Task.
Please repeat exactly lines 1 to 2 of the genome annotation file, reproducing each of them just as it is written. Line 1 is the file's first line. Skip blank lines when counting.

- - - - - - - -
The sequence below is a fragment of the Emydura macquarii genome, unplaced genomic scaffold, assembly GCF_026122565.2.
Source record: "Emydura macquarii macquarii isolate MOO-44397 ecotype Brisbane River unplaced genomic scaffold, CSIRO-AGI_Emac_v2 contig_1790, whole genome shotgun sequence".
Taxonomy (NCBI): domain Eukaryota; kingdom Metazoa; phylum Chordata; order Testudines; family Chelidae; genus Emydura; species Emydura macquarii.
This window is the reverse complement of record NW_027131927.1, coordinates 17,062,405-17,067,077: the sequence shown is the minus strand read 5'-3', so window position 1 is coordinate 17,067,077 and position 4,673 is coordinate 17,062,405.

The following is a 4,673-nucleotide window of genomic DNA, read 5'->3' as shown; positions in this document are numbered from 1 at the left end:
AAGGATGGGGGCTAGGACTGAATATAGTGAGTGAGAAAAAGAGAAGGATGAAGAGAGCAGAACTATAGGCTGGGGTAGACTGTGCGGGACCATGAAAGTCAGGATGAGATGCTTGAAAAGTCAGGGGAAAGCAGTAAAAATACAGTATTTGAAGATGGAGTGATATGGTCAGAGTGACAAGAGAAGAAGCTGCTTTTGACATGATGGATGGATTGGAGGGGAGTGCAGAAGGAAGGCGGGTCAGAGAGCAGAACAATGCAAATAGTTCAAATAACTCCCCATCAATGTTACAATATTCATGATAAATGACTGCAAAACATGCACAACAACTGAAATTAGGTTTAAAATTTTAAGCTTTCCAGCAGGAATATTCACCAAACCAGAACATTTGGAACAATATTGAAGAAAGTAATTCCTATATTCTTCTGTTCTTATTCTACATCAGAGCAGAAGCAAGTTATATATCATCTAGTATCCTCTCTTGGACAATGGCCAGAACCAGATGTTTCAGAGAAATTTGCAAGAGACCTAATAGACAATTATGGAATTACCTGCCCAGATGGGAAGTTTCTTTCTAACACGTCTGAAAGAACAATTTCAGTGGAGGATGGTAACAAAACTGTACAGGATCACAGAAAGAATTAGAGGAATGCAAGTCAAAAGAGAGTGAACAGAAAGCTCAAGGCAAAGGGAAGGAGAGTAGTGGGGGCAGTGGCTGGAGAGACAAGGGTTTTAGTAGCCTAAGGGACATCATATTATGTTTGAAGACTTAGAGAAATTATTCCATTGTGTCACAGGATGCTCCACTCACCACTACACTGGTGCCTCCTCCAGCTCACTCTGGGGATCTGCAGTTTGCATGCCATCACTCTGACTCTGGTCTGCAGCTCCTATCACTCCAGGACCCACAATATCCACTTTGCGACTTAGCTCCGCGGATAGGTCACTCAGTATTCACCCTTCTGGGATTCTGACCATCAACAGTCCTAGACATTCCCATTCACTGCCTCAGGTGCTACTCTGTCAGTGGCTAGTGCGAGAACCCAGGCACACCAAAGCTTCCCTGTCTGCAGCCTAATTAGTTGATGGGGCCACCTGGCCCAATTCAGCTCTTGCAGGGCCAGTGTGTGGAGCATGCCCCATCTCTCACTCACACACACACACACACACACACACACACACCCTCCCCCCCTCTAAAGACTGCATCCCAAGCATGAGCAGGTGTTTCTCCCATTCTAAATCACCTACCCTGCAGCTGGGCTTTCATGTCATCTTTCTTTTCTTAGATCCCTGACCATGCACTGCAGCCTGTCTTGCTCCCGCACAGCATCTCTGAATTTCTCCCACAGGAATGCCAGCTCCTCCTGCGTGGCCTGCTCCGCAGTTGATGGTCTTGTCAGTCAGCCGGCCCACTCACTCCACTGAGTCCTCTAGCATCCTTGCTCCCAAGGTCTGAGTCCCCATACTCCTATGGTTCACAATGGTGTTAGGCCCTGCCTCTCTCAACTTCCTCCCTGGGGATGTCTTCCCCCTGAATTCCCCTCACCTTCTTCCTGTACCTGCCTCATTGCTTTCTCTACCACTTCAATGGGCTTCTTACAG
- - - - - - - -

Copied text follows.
The sequence below is a fragment of the Emydura macquarii genome, unplaced genomic scaffold, assembly GCF_026122565.2.
Source record: "Emydura macquarii macquarii isolate MOO-44397 ecotype Brisbane River unplaced genomic scaffold, CSIRO-AGI_Emac_v2 contig_1790, whole genome shotgun sequence".